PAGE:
6. A gray suit – Now you can cheat and have a blazer in the same fabric as the tropical weight wool trousers, or have a separate suit. Like the black blazer, keep it very simple and subtle. This suit should be able to be worn to a wedding or an interview. If there is a pattern, pinstripes or detail it will be memorable, and it won’t be timeless. Again, the jacket should be single breasted with two or three buttons.

7. Three solid colored polo shirts – Little boys and college kids wear striped polos. Adults wear solid colors. Look around you at the men who wear stripes, and those who wear solids. Who look to be in better shape and better dressed? You’ll see the more elegant and trim looking men are in solids.

As for colors, that is up to you. However I recommend one in gray, navy or black. This is a simple neutral that is flattering and classic and a bit dressier than other colors. As for the others, pick colors you enjoy. My husband has a sage green that looks great with khaki, navy and gray, and a dark plum that is an unexpected neutral that looks great with olive, khaki, gray and black. Wear with khakis or tropical weight wool trousers for business casual jobs, with cargo shorts for a summer cookout, with jeans on the weekend.

8. Flat front chinos in a khaki color (AKA khakis) – Please stop buying pleated khakis. They do not look good on anyone, and they make men look unfashionable. As for the khaki color – this is the most versatile and flattering. Lighter colors (often called stone) are not as popular and do not look appropriate past Labor Day. Darker and more yellow colors (British tan, taupe, sand) are memorable and often look more casual. As with the gray trousers, have them to the length where they make a bend (or “break”) where the ankle hits the foot.

Khakis look great with everything. Pair with a black blazer and white shirt for dinner, with a polo for work or a day on the links, with a collared shirt or sweaters for casual affairs. These pants will be so versatile, I recommend you buying two pairs. They are so neutral, no one will realize they are two of the same pants. You do not want these too stiff, or too tight. J.Crew offers a style called “relaxed fit” that is very flattering on many shapes and sizes of men. The chino fabric is lightweight enough that it doesn’t crease or bunch, but is refined enough for work, dates and social occasions.

9. A pair of sandals – I do not mean Birkenstocks and I do not mean those woven hurrache-style shoes. A simple sandal or thong in brown leather will be worn almost daily come summer. With shorts and tees, with jeans and a polo. There is nothing more attractive than a man in a crisp white shirt, well-fitting khaki chinos and a stylish pair of leather sandals in the summertime. Sandals will replace your Tevas and flops for casual affairs, sneakers with your shorts and jeans in the warmer months.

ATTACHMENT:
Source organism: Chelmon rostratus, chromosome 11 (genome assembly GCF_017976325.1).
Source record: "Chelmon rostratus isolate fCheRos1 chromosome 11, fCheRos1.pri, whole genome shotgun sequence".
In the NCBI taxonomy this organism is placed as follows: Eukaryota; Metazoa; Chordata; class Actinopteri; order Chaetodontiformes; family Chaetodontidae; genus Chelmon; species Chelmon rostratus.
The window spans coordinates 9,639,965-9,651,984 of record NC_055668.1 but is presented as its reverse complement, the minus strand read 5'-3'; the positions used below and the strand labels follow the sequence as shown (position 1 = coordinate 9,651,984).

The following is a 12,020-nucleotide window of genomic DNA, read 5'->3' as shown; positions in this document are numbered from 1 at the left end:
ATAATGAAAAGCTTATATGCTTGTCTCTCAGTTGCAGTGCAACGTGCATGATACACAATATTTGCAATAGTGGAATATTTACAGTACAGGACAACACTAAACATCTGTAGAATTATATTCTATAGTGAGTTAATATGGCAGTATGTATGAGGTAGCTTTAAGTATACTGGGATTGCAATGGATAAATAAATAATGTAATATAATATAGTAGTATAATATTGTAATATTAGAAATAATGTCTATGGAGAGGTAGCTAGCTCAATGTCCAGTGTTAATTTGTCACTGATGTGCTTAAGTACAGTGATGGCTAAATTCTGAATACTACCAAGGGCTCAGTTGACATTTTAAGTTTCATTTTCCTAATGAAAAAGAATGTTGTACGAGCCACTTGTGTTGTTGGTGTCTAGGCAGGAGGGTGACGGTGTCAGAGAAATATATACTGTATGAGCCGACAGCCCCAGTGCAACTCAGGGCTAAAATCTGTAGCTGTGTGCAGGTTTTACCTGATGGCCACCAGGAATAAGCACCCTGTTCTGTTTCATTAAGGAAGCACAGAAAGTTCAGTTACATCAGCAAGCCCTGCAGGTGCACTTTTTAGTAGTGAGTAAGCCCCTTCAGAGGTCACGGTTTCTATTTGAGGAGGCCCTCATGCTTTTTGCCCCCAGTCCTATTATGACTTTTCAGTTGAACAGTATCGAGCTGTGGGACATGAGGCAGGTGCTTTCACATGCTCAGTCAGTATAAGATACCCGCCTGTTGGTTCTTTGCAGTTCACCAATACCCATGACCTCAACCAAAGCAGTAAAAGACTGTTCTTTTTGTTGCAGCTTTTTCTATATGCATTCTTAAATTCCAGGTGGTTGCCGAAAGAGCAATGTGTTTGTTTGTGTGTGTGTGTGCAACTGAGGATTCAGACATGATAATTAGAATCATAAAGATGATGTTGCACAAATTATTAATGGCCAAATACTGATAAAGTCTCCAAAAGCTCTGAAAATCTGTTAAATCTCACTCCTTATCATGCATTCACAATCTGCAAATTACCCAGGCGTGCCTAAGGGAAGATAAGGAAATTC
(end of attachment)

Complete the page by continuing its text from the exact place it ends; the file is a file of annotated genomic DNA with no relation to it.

10. Longer shorts in olive or khaki – Get rid of the pleated shorts that are 4” above your knee, the faded navy and black chino shorts that you have owned since college, the beat up and threadbare stone-colored cutoffs. These shorts are a clean line without being too stiff, longer without looking sloppy. The ones shown have a 9″ inseam. The shorts should land close to or at the knee, but not below.

11. A casual sweater with a crew neckline – Keep it simple. No stripes, argyles, or overt details. A cableknit in navy, a Shetland in charcoal, a ribbed commando-style (featured) in a dark green. It should cover the wrists even when arms are extended, cover the waistband of pants even when stretching, and be a trim fit – not slim, but not overly baggy. Think refined, classic, simple. The color should be one you enjoy and you find flattering, without being too strong. Navy instead of royal, olive or forest instead of bright green, russet instead of red. This will be the most versatile with all your bottoms. These colors go with khaki, with gray, with denim. A crew neckline will look nice with a collared shirt or on it’s own.

12. Black leather slip-on dress loafers – The best buy I have ever made for my husband. Being a slip-on style, they can transition from dress to casual with ease; a laced-up oxford can often seem too prim. These shoes look great with an oxford shirt and khakis for Thanksgiving dinner at the grandparent’s house. With his suit for work, or for a wedding. With the merino v-neck and trousers for a party at a friend’s house. These shoes go with every pant in my husband’s wardrobe except jeans, and fit every occasion where pants other than jeans are appropriate. On top of that, they are comfortable!